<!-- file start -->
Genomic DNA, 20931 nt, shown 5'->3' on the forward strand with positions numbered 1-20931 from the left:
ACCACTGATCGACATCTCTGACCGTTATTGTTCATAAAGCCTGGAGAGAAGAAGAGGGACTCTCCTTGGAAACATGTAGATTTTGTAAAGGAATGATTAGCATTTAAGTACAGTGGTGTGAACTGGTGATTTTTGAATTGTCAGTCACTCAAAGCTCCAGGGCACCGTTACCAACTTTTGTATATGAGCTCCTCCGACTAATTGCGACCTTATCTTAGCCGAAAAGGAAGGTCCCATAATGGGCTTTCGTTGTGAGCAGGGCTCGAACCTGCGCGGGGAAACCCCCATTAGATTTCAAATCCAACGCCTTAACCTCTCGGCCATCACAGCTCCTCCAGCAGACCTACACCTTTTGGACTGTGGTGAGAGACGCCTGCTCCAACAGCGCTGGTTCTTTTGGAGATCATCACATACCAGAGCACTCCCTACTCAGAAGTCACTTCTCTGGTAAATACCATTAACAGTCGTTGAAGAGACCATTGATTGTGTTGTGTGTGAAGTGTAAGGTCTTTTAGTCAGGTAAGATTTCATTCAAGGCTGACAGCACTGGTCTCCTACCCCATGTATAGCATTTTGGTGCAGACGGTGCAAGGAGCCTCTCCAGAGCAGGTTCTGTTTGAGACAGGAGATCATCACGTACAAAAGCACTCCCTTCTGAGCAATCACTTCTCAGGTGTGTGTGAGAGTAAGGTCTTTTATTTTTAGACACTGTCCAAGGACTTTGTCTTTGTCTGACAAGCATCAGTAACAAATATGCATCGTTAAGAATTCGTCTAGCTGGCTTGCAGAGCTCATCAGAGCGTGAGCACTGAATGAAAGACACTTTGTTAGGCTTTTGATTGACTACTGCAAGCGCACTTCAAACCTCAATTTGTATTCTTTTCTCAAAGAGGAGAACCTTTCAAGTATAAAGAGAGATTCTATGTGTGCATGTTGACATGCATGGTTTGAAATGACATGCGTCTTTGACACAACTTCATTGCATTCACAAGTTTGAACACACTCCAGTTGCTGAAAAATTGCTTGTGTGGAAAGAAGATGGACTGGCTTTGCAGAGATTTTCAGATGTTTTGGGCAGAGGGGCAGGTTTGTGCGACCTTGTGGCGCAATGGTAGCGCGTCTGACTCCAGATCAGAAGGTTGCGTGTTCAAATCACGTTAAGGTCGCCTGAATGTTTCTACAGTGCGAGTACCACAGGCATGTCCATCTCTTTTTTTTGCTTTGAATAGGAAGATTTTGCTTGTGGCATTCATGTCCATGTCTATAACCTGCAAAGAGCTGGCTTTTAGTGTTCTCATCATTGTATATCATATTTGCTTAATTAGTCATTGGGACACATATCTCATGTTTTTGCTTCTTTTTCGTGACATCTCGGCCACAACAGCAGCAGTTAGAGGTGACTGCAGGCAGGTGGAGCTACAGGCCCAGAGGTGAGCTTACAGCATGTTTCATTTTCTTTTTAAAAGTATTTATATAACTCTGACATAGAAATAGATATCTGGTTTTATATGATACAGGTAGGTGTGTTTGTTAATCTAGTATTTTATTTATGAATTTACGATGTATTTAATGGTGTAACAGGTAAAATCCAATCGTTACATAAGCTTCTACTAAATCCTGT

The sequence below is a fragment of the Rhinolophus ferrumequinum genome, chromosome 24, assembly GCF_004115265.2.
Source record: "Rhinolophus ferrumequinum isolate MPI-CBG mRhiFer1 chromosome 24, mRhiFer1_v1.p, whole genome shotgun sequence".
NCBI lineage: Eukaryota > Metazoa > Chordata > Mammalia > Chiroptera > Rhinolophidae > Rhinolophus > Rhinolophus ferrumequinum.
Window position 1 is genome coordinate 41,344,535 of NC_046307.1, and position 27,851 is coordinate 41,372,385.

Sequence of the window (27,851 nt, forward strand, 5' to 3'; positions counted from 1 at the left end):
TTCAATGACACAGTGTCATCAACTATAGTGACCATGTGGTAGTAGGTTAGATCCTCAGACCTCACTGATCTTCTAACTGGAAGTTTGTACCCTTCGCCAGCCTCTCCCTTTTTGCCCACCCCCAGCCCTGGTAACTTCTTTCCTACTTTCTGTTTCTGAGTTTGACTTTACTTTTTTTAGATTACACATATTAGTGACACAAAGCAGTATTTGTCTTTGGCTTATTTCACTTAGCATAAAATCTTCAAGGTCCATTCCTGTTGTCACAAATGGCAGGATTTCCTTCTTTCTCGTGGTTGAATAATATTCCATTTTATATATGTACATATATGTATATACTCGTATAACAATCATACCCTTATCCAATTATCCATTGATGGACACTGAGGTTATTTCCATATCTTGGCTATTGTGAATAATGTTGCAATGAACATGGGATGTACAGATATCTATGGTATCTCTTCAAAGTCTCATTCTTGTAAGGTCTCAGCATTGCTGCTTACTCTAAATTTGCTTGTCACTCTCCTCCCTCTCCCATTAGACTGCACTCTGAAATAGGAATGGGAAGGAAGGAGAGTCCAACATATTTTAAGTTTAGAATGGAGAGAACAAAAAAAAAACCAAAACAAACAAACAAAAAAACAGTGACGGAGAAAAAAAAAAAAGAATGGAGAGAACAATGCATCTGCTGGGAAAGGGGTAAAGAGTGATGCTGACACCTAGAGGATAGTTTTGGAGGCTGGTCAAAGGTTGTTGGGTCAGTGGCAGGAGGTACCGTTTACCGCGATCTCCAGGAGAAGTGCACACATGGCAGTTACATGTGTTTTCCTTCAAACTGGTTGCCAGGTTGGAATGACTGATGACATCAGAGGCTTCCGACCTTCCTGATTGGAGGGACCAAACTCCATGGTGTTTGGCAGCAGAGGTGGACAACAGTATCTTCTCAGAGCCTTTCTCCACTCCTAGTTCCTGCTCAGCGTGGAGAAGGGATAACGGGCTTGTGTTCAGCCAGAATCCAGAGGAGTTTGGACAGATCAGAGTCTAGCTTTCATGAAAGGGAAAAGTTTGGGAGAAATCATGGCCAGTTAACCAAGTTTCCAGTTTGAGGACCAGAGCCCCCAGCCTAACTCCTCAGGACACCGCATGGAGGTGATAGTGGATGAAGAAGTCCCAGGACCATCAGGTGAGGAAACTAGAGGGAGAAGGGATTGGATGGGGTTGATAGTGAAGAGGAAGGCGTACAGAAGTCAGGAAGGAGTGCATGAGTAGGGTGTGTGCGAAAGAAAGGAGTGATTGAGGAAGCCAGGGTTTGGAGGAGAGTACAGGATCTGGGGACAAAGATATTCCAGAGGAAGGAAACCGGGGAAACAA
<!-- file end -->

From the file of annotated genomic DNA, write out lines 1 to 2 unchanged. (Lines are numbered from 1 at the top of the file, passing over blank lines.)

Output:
Genomic DNA, 20931 nt, shown 5'->3' on the forward strand with positions numbered 1-20931 from the left:
ACCACTGATCGACATCTCTGACCGTTATTGTTCATAAAGCCTGGAGAGAAGAAGAGGGACTCTCCTTGGAAACATGTAGATTTTGTAAAGGAATGATTAGCATTTAAGTACAGTGGTGTGAACTGGTGATTTTTGAATTGTCAGTCACTCAAAGCTCCAGGGCACCGTTACCAACTTTTGTATATGAGCTCCTCCGACTAATTGCGACCTTATCTTAGCCGAAAAGGAAGGTCCCATAATGGGCTTTCGTTGTGAGCAGGGCTCGAACCTGCGCGGGGAAACCCCCATTAGATTTCAAATCCAACGCCTTAACCTCTCGGCCATCACAGCTCCTCCAGCAGACCTACACCTTTTGGACTGTGGTGAGAGACGCCTGCTCCAACAGCGCTGGTTCTTTTGGAGATCATCACATACCAGAGCACTCCCTACTCAGAAGTCACTTCTCTGGTAAATACCATTAACAGTCGTTGAAGAGACCATTGATTGTGTTGTGTGTGAAGTGTAAGGTCTTTTAGTCAGGTAAGATTTCATTCAAGGCTGACAGCACTGGTCTCCTACCCCATGTATAGCATTTTGGTGCAGACGGTGCAAGGAGCCTCTCCAGAGCAGGTTCTGTTTGAGACAGGAGATCATCACGTACAAAAGCACTCCCTTCTGAGCAATCACTTCTCAGGTGTGTGTGAGAGTAAGGTCTTTTATTTTTAGACACTGTCCAAGGACTTTGTCTTTGTCTGACAAGCATCAGTAACAAATATGCATCGTTAAGAATTCGTCTAGCTGGCTTGCAGAGCTCATCAGAGCGTGAGCACTGAATGAAAGACACTTTGTTAGGCTTTTGATTGACTACTGCAAGCGCACTTCAAACCTCAATTTGTATTCTTTTCTCAAAGAGGAGAACCTTTCAAGTATAAAGAGAGATTCTATGTGTGCATGTTGACATGCATGGTTTGAAATGACATGCGTCTTTGACACAACTTCATTGCATTCACAAGTTTGAACACACTCCAGTTGCTGAAAAATTGCTTGTGTGGAAAGAAGATGGACTGGCTTTGCAGAGATTTTCAGATGTTTTGGGCAGAGGGGCAGGTTTGTGCGACCTTGTGGCGCAATGGTAGCGCGTCTGACTCCAGATCAGAAGGTTGCGTGTTCAAATCACGTTAAGGTCGCCTGAATGTTTCTACAGTGCGAGTACCACAGGCATGTCCATCTCTTTTTTTTGCTTTGAATAGGAAGATTTTGCTTGTGGCATTCATGTCCATGTCTATAACCTGCAAAGAGCTGGCTTTTAGTGTTCTCATCATTGTATATCATATTTGCTTAATTAGTCATTGGGACACATATCTCATGTTTTTGCTTCTTTTTCGTGACATCTCGGCCACAACAGCAGCAGTTAGAGGTGACTGCAGGCAGGTGGAGCTACAGGCCCAGAGGTGAGCTTACAGCATGTTTCATTTTCTTTTTAAAAGTATTTATATAACTCTGACATAGAAATAGATATCTGGTTTTATATGATACAGGTAGGTGTGTTTGTTAATCTAGTATTTTATTTATGAATTTACGATGTATTTAATGGTGTAACAGGTAAAATCCAATCGTTACATAAGCTTCTACTAAATCCTGT